Governor Wolf, PennDOT Announce $195 million in Roadway Improvements in North Central Pennsylvania

April 26, 2017

Clearfield, PA –Governor Tom Wolf and the Pennsylvania Department of Transportation (PennDOT) today announced over $195 million in highway and bridge improvements that will come to fruition across the north central region during the 2017 construction season.

“It’s exciting to note the many improvements Pennsylvanians will see this year across this rural, nine-county region,” said Governor Tom Wolf. “Travel, along with the delivery of goods and services in our more rural areas, is vital to our residents and these improvements will make that travel more convenient, efficient, and safe.”

Overall highlights in the 2017 construction season for District 2 (Cameron, Centre, Clearfield, Clinton, Elk, Juniata, McKean, Mifflin, and Potter counties) include:

  • approximately 210 miles of paving;
  • approximately 54 bridges will be repaired or replaced; and
  • approximately 276 miles of roadway will see seal coating or micro-surfacing to extend pavement life.

District 2 Executive Karen Michael said, “In a PennDOT region that stretches from the Juniata River Valley to our northern state line, we strive to involve our planning partners, municipalities, legislators, and other customers as we prioritize projects across such a large area.”

Notable projects that have been bid include:

  • the Route 155 Cowley Run bridge replacement project in Portage Township, Cameron County, for $1.6 million;
  • the continuation of the Route 3045 (Waddle Road) bridge and roadway project in State College, Centre County for $14.7 million;
  • the Route 322 intersection safety improvement project in Bradford Township, Clearfield County at $3 million;
  • the Route 255 highway restoration project from Sabula to Penfield in Clearfield County estimated at $6.2 million;
  • the Route 120 (Paul Mack Boulevard) in Clinton County featuring concrete patching and resurfacing, along with pavement restoration and drainage in downtown Lock Haven at $5.4 million;
  • safety improvements at the intersection of Route 66 and Route 948 in Elk County at $1.8 million. Project includes a partnership with Federal Forest Service;
  • the Route 35 bridge preservation project to address repairs and preservation of five structures in Spruce Hill, Walker, Delaware, and Milford Townships, Juniata County at $3.9 million;
  • the Route 4004 bridge replacement over Tunungwant Creek in Bradford Township, McKean County at $3 million, a partnership with the Pitt/Bradford campus;
  • a Route 3002 bridge preservation project for three structures in Armagh Township and Lewistown Borough in Mifflin County at $3.6 million; and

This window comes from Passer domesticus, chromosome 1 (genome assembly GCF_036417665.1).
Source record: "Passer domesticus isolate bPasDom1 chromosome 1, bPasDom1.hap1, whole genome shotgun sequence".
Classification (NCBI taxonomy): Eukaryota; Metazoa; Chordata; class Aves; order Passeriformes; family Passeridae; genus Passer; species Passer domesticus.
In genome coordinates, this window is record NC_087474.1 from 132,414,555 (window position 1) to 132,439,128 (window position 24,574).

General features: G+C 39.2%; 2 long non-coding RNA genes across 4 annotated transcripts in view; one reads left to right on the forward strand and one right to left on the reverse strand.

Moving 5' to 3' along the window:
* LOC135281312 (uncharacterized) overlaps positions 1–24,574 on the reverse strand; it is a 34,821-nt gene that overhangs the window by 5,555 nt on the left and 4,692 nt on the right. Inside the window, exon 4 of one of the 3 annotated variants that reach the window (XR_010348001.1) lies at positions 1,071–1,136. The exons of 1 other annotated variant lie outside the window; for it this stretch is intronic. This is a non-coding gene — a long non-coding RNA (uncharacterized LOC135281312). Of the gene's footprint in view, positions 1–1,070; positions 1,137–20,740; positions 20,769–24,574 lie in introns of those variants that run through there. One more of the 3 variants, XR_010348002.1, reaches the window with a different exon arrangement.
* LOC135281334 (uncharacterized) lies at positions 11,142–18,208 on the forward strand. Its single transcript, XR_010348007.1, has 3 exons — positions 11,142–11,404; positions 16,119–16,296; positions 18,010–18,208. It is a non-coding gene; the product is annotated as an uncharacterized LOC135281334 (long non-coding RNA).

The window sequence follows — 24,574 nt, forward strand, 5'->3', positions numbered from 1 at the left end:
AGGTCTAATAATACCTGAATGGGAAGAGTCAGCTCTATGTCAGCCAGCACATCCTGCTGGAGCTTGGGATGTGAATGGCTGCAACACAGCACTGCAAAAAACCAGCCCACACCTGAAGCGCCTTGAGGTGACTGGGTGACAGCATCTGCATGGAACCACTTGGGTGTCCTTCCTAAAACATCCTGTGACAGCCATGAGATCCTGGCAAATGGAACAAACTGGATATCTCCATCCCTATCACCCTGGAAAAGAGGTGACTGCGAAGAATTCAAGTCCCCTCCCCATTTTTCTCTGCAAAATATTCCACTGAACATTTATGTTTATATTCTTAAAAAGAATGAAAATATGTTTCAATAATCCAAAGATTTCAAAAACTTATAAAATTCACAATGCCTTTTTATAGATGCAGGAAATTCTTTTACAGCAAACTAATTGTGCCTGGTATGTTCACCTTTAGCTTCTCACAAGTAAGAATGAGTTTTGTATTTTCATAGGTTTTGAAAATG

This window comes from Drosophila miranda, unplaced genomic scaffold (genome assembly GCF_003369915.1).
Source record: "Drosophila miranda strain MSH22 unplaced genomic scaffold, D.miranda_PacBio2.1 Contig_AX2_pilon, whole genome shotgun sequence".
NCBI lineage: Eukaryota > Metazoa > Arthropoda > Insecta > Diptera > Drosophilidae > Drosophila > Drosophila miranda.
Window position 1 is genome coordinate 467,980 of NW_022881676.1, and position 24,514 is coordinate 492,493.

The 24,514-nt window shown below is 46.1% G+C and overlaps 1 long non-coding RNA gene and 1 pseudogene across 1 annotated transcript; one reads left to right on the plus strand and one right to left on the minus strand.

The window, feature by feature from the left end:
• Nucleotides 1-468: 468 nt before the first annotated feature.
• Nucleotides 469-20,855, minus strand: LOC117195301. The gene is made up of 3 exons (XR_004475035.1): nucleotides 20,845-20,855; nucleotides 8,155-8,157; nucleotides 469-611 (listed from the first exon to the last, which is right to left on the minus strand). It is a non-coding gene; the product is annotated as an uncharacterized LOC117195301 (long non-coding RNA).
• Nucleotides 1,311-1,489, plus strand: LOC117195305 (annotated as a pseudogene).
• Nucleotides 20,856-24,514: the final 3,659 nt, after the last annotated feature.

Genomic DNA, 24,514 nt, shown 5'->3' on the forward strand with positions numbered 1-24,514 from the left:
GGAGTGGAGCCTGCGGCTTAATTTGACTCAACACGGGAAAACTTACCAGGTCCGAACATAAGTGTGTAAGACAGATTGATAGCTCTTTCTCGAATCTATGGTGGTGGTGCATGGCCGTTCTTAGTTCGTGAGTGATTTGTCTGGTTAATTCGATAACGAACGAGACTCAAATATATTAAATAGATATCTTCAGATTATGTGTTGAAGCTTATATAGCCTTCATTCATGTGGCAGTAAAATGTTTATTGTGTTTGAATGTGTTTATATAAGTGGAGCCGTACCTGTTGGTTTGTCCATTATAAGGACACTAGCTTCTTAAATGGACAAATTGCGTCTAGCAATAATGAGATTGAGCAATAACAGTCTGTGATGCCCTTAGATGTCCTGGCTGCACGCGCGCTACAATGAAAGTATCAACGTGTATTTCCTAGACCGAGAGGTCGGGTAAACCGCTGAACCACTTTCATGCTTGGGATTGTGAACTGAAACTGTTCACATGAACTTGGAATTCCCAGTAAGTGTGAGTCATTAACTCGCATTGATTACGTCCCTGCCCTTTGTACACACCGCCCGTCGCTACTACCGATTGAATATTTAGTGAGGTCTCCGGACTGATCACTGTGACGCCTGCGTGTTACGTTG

• continuation of the Route 6 betterment project in downtown Coudersport, Potter County including a new bridge superstructure at $4.8 million.

Notable projects that are expected to be bid this year include:

  • the Interstate 80 restoration project of 14 miles in Centre County from mile-marker 138 to mile-marker 152 including preservation of two bridges, estimated at $35 million;
  • the Route 44 highway restoration project from Coneville to Shinglehouse in Potter County, including preservation of three structures at an estimated cost of $10.5 million.

The investments complement the department’s Road Maintenance and Preservation, or Road MaP, program, which Governor Wolf recently announced will invest $2.1 billion in maintenance and highway and bridge capital projects over the next 10 years. Of the investments, $1 billion will go to roadway maintenance and $1.1 billion will go to highway and bridge capital projects. Of the capital projects, $500 million will be allocated to an Interstate preservation and reconstruction program, bringing that total program, begun in 2016, to $1 billion over the next 10 years. Another $600 million will go toward rehabilitation and reconstruction needs identified through the department’s district and regional planning efforts.

More information on Road MaP is available at on the “Act 89 Transportation Plan” page.

For more information on projects occurring or being bid this year, those made possible by or accelerated by Act 89, or those on the department’s Four and Twelve Year Plans, visit

Motorists can check conditions on major roadways by visiting 511PA, which is free and available 24 hours a day, provides traffic delay warnings, weather forecasts, traffic speed information and access to more than 825 traffic cameras.

511PA is also available through a smartphone application for iPhone and Android devices, by calling 5-1-1, or by following regional Twitter alerts accessible on the 511PA website.

For PennDOT regional information on Twitter, follow

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